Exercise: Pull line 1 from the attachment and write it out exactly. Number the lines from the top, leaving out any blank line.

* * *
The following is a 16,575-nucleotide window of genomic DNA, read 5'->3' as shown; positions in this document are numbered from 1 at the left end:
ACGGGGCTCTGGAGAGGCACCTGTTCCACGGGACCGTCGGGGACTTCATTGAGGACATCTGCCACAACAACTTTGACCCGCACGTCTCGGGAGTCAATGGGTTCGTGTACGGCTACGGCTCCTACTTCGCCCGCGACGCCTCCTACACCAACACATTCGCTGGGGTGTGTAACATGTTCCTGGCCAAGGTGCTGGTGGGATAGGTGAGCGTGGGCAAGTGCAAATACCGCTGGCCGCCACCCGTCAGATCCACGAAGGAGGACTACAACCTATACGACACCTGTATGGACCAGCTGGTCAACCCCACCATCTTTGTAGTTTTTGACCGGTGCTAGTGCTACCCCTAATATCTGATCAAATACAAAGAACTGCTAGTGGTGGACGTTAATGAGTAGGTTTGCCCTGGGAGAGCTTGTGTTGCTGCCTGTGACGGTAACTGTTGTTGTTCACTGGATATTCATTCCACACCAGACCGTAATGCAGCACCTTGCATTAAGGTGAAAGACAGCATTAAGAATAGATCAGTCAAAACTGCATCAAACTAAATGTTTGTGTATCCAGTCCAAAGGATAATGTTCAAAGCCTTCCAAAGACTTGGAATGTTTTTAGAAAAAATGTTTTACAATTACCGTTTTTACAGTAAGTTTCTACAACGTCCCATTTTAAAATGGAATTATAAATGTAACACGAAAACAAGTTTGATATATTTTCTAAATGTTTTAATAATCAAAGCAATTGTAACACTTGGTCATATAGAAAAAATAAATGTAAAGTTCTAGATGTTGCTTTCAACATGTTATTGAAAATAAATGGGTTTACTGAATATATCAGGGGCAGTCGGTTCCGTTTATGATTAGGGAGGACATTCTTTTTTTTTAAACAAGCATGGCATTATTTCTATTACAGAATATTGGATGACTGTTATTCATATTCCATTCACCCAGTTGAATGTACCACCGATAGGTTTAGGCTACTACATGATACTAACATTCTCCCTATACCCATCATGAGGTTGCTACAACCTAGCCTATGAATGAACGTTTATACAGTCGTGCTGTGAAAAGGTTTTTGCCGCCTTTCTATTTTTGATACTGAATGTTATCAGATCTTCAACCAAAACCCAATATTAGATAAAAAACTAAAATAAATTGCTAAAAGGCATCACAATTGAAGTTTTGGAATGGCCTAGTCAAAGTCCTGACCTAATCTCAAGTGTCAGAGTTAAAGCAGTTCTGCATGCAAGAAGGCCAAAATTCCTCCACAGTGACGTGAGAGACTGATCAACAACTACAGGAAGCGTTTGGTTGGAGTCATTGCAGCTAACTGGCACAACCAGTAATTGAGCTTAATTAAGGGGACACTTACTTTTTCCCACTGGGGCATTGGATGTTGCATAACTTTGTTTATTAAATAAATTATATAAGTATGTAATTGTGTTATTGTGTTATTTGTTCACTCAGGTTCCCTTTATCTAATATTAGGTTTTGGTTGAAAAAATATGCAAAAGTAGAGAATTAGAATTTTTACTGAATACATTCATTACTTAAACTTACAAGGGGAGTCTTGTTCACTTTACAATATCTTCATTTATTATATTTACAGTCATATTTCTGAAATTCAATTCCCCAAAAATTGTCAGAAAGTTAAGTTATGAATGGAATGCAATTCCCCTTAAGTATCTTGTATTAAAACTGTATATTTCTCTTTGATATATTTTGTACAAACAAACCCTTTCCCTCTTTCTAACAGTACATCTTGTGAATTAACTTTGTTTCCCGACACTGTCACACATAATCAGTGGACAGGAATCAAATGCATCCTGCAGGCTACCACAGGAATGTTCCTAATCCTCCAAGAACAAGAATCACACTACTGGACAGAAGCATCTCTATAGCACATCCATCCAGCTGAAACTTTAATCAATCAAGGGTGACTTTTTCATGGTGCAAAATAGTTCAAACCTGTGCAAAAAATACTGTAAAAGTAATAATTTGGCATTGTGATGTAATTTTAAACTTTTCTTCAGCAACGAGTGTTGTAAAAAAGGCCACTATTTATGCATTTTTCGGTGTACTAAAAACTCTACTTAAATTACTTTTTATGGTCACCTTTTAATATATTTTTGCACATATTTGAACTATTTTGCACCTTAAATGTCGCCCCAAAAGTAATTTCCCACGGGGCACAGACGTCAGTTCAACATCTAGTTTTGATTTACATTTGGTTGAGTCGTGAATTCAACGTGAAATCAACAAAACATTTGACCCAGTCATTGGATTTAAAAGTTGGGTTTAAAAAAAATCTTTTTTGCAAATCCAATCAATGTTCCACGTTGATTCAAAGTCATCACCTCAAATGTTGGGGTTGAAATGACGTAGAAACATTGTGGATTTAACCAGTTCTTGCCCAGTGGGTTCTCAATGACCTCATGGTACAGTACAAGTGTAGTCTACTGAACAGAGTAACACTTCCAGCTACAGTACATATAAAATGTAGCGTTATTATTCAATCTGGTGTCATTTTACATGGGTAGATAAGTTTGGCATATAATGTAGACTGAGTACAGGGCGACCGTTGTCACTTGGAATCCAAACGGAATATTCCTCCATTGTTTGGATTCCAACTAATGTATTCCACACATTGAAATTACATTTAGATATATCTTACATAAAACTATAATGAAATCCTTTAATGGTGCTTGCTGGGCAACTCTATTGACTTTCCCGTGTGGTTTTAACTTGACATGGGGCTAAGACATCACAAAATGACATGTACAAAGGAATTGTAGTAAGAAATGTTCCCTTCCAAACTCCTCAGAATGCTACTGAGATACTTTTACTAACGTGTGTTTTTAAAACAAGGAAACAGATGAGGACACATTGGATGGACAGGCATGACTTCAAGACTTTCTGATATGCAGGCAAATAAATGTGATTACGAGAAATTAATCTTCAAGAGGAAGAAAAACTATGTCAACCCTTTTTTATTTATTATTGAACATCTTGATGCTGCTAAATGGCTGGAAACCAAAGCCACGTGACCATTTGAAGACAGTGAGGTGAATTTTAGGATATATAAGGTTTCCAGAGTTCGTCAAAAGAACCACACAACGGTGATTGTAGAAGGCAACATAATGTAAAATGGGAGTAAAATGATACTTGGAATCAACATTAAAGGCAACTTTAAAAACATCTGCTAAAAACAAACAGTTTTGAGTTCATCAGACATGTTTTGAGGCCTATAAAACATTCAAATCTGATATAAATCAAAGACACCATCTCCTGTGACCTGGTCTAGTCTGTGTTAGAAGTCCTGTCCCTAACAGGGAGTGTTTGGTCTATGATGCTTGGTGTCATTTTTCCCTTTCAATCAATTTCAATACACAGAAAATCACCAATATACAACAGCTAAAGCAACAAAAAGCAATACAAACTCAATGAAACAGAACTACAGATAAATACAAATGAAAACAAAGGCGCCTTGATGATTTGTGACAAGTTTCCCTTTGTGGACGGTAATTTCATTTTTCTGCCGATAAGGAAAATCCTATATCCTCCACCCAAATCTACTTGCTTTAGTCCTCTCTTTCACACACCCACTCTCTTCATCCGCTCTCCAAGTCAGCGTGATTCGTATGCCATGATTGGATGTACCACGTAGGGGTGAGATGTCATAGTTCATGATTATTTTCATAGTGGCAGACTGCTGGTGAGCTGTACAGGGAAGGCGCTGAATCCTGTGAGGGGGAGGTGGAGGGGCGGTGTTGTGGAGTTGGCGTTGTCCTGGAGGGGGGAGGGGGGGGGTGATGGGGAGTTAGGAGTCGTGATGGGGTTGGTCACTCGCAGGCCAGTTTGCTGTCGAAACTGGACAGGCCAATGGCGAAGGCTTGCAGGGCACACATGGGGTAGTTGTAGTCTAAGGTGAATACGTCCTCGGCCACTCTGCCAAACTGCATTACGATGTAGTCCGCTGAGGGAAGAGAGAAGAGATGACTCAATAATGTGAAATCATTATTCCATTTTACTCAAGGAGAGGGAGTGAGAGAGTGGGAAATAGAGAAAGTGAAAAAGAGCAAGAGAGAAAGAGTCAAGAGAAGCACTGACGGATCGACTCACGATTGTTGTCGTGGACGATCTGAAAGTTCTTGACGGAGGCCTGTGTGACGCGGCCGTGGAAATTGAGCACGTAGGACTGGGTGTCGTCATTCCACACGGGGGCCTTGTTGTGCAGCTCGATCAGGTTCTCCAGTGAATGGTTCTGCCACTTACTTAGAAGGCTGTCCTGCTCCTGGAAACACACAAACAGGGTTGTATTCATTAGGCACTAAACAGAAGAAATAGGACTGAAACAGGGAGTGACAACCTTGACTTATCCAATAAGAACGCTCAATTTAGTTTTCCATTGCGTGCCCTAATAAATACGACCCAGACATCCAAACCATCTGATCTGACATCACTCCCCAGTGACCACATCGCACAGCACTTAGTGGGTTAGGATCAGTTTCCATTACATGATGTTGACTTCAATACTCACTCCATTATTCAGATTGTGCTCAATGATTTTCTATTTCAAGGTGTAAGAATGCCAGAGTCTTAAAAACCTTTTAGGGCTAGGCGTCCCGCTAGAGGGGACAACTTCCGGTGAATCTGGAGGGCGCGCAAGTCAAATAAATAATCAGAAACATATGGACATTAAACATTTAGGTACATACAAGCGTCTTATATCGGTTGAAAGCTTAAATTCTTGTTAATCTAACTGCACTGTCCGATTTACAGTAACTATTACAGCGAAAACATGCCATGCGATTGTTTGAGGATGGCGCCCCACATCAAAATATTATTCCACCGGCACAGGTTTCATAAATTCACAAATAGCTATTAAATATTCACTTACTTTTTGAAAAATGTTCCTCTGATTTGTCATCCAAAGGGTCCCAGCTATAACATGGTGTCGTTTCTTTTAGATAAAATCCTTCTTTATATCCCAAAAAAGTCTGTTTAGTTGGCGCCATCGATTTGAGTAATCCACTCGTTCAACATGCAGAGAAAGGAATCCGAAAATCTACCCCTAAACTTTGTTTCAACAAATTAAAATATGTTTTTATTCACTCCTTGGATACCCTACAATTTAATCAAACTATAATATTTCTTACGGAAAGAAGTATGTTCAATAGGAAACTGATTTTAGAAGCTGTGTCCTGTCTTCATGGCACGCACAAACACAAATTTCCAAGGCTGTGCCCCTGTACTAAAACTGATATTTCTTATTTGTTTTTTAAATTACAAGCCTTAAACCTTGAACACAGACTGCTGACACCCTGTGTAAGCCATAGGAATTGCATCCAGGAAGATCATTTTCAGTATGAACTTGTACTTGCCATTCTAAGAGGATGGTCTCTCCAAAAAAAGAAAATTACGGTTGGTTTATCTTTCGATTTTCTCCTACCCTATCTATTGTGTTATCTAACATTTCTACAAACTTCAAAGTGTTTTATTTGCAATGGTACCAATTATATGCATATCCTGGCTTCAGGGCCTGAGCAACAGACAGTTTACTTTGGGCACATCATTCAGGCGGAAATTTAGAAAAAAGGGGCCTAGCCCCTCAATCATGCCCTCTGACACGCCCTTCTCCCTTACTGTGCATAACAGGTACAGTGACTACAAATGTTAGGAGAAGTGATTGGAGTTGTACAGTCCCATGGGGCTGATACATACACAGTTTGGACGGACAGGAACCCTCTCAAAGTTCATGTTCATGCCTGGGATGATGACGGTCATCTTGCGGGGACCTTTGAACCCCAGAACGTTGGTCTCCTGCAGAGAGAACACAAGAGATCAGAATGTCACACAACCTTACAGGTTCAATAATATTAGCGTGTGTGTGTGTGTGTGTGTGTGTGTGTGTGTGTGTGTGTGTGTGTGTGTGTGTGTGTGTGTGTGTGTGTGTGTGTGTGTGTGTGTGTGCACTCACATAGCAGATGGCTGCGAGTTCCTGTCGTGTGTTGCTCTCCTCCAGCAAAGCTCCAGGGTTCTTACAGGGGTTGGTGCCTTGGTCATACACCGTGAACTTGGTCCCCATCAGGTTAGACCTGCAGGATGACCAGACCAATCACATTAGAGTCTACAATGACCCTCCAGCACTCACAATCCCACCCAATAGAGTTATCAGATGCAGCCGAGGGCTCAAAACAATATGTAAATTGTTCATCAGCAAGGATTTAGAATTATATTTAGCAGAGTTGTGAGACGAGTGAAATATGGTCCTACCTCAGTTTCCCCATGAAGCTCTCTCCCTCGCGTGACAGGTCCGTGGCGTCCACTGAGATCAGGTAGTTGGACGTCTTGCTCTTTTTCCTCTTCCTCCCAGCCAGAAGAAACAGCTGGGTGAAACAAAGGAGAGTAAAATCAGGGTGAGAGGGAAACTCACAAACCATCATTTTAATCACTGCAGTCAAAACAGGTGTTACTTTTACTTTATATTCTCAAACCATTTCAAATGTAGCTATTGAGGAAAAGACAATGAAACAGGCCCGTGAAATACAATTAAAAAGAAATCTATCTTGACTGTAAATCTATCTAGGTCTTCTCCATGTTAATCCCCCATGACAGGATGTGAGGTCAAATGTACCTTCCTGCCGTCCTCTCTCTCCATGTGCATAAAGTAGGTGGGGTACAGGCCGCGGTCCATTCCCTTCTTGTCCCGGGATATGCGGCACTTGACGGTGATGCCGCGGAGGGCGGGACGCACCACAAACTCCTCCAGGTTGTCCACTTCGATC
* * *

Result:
The following is a 16,575-nucleotide window of genomic DNA, read 5'->3' as shown; positions in this document are numbered from 1 at the left end: